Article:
The Nazi German invasion of the Soviet Union, and Soviet resistance, resulted in 25 million mainly Russian deaths. The Soviet Union instigated the greatest military action in world history known as Operation Bagration, codename for the 1944 Soviet Belorussian Strategic Offensive Operation, which secured the defeat of the Nazis. Women were mobilised along with men and the Red Army’s women’s sniper force became legendary in the Soviet Union. Lyudmila Pavlichenko shot 309 Nazi soldiers as a Ukrainian Red Army Soviet sniper during the war. (Woody Guthrie wrote a song for her in 1942).

It was understood at that time that the Soviet Union, despite what it had been through – a revolution followed by a civil war caused by the military intervention of forces backed by a dozen foreign governments, the subversive activities and sabotage of a pro-fascist fifth column, and an invasion by the German Nazis and their Finnish and Romanian allies that killed 25 million Soviet citizens – had achieved plenty through its socialist system.

Industrialisation, massive dam construction and electrification of the countryside had lifted millions from the acute poverty experienced under Tsardom. Stalin wanted to create “a second America” in terms of industrial progress. For the first time, the socialist republics of the USSR developed their own motor, aircraft, tank, tractor, machine tool, electrical and chemical industries – with the assistance of European and American experts.

The dam built on the Dnieper River from 1927 was the biggest hydro-electric station in Europe and was consistent with Lenin’s slogan: ‘Communism is soviet power plus electrification’.

lenin electrification soviet

New cities were built, most notably Magnitogorsk, which was based on iron ore mining and steel production. Hundreds of experts were brought in as advisers, including Americans, as the city was to be based on US steel-cities, Gary (Indiana) and Pittsburgh (Pennsylvania).

Roads, railways, canals also helped move Russia and the Soviet Union further from the feudal era of the ox-drawn plough. The Volga-Don Canal and the White Sea-Baltic Sea Canal were achievements of a system in which need and progress motivate planning and production. And, in 1954, the Soviet Union became the first country in the world to harness nuclear power for peaceful use, with the operation of the APS-1 nuclear power plant at Obninsk, the ‘Science City’.

This material progress, the application of human ingenuity in the creative-destructive transformation of Nature through labour, is a key reason as to why so many working class people in the west were attracted to socialism.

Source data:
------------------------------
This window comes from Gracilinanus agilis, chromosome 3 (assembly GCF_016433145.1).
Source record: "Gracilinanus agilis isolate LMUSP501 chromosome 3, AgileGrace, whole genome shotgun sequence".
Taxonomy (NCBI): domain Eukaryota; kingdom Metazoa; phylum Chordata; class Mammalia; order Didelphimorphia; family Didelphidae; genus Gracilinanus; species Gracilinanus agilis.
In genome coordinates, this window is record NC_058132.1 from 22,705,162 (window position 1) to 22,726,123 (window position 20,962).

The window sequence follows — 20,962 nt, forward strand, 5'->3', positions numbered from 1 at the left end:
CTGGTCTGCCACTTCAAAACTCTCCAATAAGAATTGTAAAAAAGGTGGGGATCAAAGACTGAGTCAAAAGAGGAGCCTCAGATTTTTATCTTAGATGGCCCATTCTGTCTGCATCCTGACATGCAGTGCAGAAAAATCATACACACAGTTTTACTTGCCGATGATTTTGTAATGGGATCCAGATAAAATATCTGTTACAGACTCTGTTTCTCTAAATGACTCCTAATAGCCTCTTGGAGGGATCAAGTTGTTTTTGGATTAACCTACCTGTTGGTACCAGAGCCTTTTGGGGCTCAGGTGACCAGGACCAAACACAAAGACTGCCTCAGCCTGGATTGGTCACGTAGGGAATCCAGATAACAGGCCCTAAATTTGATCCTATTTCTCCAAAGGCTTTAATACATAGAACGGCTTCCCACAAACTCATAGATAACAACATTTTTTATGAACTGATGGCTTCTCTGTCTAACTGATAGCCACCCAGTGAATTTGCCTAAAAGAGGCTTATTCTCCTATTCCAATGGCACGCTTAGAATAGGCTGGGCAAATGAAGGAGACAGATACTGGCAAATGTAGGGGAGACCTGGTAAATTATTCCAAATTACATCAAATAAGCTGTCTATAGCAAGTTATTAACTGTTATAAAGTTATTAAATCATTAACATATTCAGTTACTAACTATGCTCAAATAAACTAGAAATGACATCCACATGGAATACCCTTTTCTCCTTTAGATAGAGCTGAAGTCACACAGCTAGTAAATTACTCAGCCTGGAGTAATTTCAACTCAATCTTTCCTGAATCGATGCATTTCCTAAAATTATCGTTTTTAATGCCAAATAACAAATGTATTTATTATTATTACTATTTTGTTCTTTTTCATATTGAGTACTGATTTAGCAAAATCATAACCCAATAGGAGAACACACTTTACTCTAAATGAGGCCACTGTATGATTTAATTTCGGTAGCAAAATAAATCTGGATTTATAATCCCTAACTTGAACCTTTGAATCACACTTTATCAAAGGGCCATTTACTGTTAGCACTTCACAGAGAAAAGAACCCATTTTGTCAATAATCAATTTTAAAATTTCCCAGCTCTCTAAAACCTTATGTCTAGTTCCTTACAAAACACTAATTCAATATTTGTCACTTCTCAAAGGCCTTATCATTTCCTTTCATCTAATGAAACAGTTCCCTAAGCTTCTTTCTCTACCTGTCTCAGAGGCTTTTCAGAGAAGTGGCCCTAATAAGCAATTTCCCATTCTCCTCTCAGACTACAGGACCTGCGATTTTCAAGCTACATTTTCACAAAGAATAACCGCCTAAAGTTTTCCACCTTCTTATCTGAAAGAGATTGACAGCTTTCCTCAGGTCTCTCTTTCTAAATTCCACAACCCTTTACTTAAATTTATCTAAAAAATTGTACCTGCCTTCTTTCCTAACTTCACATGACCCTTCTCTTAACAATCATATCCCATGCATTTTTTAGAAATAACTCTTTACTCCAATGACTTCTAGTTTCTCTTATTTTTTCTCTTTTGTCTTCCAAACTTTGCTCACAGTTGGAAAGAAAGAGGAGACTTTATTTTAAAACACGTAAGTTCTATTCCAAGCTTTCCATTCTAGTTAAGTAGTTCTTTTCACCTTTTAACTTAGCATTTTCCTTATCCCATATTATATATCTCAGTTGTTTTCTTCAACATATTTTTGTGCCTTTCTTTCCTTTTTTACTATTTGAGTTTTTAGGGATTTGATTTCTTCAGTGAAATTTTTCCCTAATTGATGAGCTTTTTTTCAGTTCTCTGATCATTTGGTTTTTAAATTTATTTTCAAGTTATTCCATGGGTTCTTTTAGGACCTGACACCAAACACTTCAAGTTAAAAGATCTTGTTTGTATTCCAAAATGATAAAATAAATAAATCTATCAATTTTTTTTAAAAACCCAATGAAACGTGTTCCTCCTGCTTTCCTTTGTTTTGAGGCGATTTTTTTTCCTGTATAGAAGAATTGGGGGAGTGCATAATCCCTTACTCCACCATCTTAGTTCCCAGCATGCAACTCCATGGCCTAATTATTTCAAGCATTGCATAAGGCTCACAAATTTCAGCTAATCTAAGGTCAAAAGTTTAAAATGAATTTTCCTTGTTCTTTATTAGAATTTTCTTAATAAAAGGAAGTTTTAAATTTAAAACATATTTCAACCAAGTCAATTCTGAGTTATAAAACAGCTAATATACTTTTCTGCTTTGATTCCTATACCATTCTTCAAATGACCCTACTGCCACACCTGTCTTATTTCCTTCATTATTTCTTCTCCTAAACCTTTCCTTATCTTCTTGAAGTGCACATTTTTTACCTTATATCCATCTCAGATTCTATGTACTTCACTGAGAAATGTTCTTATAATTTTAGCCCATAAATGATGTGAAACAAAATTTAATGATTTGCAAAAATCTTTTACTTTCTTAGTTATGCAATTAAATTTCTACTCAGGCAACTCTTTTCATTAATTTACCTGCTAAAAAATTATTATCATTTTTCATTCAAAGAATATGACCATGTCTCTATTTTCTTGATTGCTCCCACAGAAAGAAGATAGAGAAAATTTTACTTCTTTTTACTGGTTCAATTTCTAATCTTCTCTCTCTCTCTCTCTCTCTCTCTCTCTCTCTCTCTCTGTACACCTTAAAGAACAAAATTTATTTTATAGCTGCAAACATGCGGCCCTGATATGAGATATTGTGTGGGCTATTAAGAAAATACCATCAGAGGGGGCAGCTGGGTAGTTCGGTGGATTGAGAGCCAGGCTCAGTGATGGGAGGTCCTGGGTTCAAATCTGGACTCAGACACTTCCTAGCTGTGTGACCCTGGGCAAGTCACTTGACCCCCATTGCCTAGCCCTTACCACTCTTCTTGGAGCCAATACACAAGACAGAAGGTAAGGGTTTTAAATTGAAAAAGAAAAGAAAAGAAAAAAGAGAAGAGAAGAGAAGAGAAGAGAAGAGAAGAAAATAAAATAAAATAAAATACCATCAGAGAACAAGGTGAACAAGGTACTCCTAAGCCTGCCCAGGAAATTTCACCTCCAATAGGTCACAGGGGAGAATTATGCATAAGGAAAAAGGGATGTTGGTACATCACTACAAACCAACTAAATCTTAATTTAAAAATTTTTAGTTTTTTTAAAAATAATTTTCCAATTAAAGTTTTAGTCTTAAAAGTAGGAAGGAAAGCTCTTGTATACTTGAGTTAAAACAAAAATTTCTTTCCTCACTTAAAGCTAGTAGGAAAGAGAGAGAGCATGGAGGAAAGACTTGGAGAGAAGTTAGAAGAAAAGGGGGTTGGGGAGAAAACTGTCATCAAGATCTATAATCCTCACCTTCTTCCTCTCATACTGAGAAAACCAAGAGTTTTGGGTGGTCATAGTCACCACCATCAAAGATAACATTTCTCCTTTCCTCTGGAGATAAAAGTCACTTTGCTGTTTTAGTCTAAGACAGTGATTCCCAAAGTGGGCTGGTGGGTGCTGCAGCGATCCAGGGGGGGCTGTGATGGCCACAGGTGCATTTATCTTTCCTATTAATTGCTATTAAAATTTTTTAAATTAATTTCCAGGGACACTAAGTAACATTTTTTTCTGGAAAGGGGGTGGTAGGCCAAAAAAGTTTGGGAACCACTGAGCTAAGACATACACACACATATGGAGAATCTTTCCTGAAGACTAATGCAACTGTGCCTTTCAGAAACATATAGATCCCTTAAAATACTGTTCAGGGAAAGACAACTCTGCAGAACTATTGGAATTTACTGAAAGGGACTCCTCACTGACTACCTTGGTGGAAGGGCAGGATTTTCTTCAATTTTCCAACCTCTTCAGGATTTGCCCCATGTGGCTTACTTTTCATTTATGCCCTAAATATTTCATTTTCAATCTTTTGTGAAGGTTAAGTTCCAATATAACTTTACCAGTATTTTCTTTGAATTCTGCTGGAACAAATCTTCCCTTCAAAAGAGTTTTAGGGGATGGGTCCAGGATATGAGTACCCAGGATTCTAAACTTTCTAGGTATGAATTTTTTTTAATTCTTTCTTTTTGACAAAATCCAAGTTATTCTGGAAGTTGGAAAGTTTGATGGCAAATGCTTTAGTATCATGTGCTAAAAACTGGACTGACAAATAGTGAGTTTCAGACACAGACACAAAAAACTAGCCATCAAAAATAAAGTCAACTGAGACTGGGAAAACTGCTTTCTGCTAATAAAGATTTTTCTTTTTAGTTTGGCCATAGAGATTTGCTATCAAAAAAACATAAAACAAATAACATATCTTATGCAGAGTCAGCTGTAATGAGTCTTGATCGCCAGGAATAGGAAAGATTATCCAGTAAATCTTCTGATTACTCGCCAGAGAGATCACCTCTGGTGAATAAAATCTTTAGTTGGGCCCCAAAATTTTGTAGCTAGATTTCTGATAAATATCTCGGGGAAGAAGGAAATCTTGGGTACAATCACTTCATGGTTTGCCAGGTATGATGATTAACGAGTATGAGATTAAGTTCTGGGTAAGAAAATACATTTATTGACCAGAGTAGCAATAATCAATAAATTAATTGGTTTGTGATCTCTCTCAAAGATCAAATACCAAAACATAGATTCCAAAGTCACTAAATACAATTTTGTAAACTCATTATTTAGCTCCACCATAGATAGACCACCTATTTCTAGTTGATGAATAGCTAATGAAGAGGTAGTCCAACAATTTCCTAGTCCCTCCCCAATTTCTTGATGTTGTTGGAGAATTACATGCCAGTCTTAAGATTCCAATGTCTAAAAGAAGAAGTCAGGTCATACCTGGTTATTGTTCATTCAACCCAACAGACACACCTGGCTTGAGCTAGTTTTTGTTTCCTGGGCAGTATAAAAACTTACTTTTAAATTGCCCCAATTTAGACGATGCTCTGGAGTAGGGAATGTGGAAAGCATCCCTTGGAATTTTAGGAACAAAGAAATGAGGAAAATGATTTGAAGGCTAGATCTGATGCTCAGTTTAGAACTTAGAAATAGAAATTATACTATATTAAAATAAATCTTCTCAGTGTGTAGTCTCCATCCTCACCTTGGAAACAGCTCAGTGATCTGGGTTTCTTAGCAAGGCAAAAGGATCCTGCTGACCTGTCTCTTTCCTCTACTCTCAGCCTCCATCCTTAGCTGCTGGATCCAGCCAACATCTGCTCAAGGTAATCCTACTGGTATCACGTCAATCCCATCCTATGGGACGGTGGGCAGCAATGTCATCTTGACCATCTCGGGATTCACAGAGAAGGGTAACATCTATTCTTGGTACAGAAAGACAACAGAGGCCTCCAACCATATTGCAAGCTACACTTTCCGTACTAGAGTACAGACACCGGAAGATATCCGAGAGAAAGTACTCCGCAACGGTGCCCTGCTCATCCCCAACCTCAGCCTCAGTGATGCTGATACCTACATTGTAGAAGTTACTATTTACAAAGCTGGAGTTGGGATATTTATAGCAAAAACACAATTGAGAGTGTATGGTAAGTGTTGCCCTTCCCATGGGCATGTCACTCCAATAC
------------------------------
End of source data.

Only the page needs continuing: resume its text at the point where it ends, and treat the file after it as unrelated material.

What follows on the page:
If the unleashing of the productive forces in a backward economy like Russia in the early C20th could produce such results via social ownership, then what could be achieved under socialism in the advanced industrial west where progress was held back by concentrated private ownership of the means of production and the pursuit of maximum profit for those private owners as the goal of production?

Despite the restoration of capitalism in the Soviet Union in the 1950s and 1960s, these questions remain. They just need to be put back on the agenda of public discourse. Instead, we can expect the same old ritualistic denunciations based on the false premise that ‘the History is settled’.

Thanks for all the fish…

This has been timely for many years/decades, but more so now. (Anyone for gin?)

* * * *

Douglas Adams

“It comes from a very ancient democracy, you see…”

 

“You mean, it comes from a world of lizards?”

 

“No,” said Ford, who by this time was a little more rational and coherent than he had been, having finally had the coffee forced down him, “nothing so simple. Nothing anything like so straightforward.

 

On its world, the people are people. The leaders are lizards. The people hate the lizards and the lizards rule the people.”
“Odd,” said Arthur, “I thought you said it was a democracy.”

 

“I did,” said Ford. “It is.”

 

“So,” said Arthur, hoping he wasn’t sounding ridiculously obtuse, “why don’t people get rid of the lizards?”

 

“It honestly doesn’t occur to them,” said Ford. “They’ve all got the vote, so they all pretty much assume that the government they’ve voted in more or less approximates to the government they want.”

 

“You mean they actually vote for the lizards?”

 

“Oh yes,” said Ford with a shrug, “of course.”

 

“But,” said Arthur, going for the big one again, “why?”

 

“Because if they didn’t vote for a lizard,” said Ford, “the wrong lizard might get in.

Got any gin?”

 

“What?”

 

“I said,” said Ford, with an increasing air of urgency creeping into his voice, “have you got any gin?”

 

“I’ll look. Tell me about the lizards.”

 

Ford shrugged again.

 

“Some people say that the lizards are the best thing that ever happenned to them,” he said. “They’re completely wrong of course, completely and utterly wrong, but someone’s got to say it.”

 

“But that’s terrible,” said Arthur.

 

“Listen, bud,” said Ford, “if I had one Altairian dollar for every time I heard one bit of the Universe look at another bit of the Universe and say ‘That’s terrible’ I wouldn’t be sitting here like a lemon looking for a gin.”